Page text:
There are newer employer reviews for ExxonMobil International

 

Good company to work for

  • Comp & Benefits
  • Work/Life Balance
  • Senior Management
  • Career Opportunities
Former Employee - Anonymous Employee  in  Houston, TX
Former Employee - Anonymous Employee in Houston, TX

I worked at ExxonMobil International

Pros

Good company to work for, good salary, training provided, talented people, diversity, team-based, work flexibility, career development, mentor program, performance base

Cons

I don't think of something that I do not like so far in this, but may be they are a little bit consevative.

Advice to ManagementAdvice

Keep doing the good job. Keep focusing on talented people.Try not to let your experienced young talented people to quit.

Recommends
No opinion of CEO

103 Other Employee Reviews for ExxonMobil International (View Most Recent)

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  1. 1 person found this helpful  

    ExxonMobil Production company pros and cons

    • Comp & Benefits
    • Work/Life Balance
    • Senior Management
    • Career Opportunities
    Former Employee - Property/Title Analyst  in  Houston, TX
    Former Employee - Property/Title Analyst in Houston, TX

    I worked at ExxonMobil International

    Pros

    ExxonMobil seems to be a highly ethical company (regardless of what the media tend to report). My experience there was very good, and I felt like the management listened to the needs of the employees. The compensation and benefits package was above average for the industry, and raises were merit-based which provided a great opportunity for new employees to "prove" themselves and be rewarded for it. There was also a general sense of teamwork among most of the people in my department (although I heard that was not the case in all departments).

    Cons

    The oil and gas industry is still very much an "old boys' club," and ExxonMobil is no exception. Since the company has been around for over 100 years there is a tendency to do things the way they've always been done even if it's out-dated or inefficient. This stifles employees' creativity and makes them robots. Management likes to use a lot of buzzwords and talk about "work-life balance," but it's apparent that asking for a flexible schedule or taking too much maternity leave are still frowned upon (and, as a result, have a negative impact on merit raises and promotion).

    Advice to ManagementAdvice

    Know what your employees actually do on a day-to-day basis. Analysts with the same title and pay may have drastically different workloads and responsibilities. Try to even these out as much as possible. Don't be afraid to fire people who are lazy. Hard-working employees resent you for just looking the other way when someone is not doing his/her job. Try to keep the negative employees from dominating every meeting. This drags everyone down and results in decreased productivity. If you SAY you support work-life balance and flexible schedules, then SUPPORT work-life balance and flexible schedules. These don't have to be entitlement programs. It's ok to have people earn these benefits, but then don't penalize them if they choose to use the benefit that they've earned.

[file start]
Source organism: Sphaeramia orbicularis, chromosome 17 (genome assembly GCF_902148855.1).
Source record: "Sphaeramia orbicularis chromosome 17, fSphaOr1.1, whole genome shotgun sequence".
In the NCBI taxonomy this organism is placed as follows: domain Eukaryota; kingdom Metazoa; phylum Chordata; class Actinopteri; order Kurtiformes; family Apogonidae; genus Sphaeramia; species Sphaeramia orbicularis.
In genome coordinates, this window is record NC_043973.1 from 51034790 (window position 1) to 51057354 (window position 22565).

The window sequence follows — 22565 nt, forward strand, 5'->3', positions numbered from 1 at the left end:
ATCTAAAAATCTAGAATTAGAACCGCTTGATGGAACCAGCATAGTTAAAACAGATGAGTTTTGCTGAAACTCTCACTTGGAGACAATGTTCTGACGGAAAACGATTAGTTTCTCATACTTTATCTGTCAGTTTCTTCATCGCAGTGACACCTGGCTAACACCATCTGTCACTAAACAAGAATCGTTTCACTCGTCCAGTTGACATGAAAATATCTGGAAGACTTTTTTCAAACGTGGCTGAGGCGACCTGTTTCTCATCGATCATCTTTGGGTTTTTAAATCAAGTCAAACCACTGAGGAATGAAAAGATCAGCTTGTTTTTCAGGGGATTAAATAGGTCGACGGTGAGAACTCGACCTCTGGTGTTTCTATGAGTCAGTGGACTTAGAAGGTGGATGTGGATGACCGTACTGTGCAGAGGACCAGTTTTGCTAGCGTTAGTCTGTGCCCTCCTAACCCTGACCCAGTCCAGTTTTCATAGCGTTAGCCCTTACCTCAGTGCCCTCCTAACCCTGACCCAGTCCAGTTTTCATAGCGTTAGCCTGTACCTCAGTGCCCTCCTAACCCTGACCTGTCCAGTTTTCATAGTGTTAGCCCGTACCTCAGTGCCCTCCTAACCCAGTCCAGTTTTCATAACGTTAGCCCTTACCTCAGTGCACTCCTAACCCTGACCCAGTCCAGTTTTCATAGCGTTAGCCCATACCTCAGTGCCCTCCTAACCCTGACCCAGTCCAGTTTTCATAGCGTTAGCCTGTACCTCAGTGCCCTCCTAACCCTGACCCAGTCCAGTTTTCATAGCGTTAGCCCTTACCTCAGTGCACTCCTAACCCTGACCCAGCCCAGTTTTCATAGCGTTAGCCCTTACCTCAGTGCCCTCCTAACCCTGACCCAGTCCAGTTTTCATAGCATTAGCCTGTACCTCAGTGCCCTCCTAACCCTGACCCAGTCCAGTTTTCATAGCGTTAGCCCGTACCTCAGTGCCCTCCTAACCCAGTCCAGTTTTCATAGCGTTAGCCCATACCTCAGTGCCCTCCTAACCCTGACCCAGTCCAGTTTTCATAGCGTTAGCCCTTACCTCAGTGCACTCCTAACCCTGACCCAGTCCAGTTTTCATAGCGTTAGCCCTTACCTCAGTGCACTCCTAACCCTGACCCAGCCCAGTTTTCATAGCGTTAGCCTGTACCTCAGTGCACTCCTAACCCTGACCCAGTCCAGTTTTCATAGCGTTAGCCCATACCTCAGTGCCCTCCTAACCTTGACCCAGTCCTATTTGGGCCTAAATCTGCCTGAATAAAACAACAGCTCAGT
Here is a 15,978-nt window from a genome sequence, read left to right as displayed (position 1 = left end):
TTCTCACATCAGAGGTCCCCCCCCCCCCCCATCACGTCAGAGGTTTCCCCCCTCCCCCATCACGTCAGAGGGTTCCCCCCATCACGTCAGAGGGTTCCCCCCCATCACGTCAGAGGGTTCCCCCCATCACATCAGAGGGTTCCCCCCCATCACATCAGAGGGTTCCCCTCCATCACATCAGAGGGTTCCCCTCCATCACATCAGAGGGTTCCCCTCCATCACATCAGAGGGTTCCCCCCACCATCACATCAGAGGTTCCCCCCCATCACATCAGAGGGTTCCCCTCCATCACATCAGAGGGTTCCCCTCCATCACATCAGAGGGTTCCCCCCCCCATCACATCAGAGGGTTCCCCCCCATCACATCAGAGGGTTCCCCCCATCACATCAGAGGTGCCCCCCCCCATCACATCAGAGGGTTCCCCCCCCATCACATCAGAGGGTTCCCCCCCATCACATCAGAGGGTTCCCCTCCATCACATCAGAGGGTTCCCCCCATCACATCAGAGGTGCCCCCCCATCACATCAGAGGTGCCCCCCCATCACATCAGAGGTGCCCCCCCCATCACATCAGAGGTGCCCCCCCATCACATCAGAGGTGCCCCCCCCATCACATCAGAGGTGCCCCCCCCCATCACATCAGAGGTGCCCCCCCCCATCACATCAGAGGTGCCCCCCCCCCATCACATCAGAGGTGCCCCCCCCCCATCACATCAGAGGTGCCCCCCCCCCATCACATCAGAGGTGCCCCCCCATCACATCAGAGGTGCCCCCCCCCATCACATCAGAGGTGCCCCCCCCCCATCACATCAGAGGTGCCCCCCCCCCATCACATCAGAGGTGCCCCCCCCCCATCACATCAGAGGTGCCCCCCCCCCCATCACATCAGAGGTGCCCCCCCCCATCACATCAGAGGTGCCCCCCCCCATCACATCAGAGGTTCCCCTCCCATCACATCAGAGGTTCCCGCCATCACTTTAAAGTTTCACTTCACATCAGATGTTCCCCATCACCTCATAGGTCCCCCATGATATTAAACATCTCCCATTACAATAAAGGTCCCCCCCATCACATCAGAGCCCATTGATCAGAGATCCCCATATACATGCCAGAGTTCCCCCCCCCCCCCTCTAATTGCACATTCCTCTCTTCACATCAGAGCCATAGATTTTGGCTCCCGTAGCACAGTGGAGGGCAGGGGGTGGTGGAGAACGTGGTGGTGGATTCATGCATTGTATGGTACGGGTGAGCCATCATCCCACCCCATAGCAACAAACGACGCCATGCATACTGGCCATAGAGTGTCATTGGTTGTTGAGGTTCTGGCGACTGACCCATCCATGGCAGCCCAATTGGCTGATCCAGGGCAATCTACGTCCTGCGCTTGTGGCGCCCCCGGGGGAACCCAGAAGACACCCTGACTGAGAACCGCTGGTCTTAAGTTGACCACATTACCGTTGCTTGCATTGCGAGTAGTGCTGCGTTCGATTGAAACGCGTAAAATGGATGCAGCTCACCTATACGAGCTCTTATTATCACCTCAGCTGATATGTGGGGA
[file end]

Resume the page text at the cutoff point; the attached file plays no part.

Recommends
  2. 2 people found this helpful  

    ExxonMobil doesn't have a clue because it only listens and promotes people that drink the kool-aid.

    • Comp & Benefits
    • Work/Life Balance
    • Senior Management
    • Career Opportunities
    Current Employee - Team Leader  in  Houston, TX
    Current Employee - Team Leader in Houston, TX

    I have been working at ExxonMobil International

    Pros

    Well Paid, Flexibility in Workplace (which means you can go to the doctor when you need to, but you have to get extra, special permission to work from home, even when fuel prices are over $4 per gallon), solid security and control measures. Global work and workplace opportunities.

    Cons

    Clandestine management decisions, including career choices, "command and control"-style management, inconsistency (we need new ideas, but can't get beyond year-2000 thinking), low-level leadership panics due to overbearing (and out-of-touch) senior management, lack of vision, lack of stated goals, lack of communication, management immune from hearing feedback from employees due to forced ranking, conducted by supervisors needing the feedback, that determines ones employment status from year to year -- because retribution is always a possibility, despite the controlled nature of the process.

    Advice to ManagementAdvice

    Open up job postings from the clandestine S&D process and allow people to compete for good jobs and opportunities. The feedback alone from folks avoiding terrible supervisors/management will be enough to warrant change and employee empowerment. Eliminate the backward ideas behind "span of control" and "forced ranking" that deteriorate the camaraderie and teamwork necessary to make the workplace enjoyable. Reward out-of-the-box thinking that doesn't fit in the perfect "I'll promote those that think like me" philosophy that's running rampant in the organization that demoralizes the people.

    Doesn't Recommend
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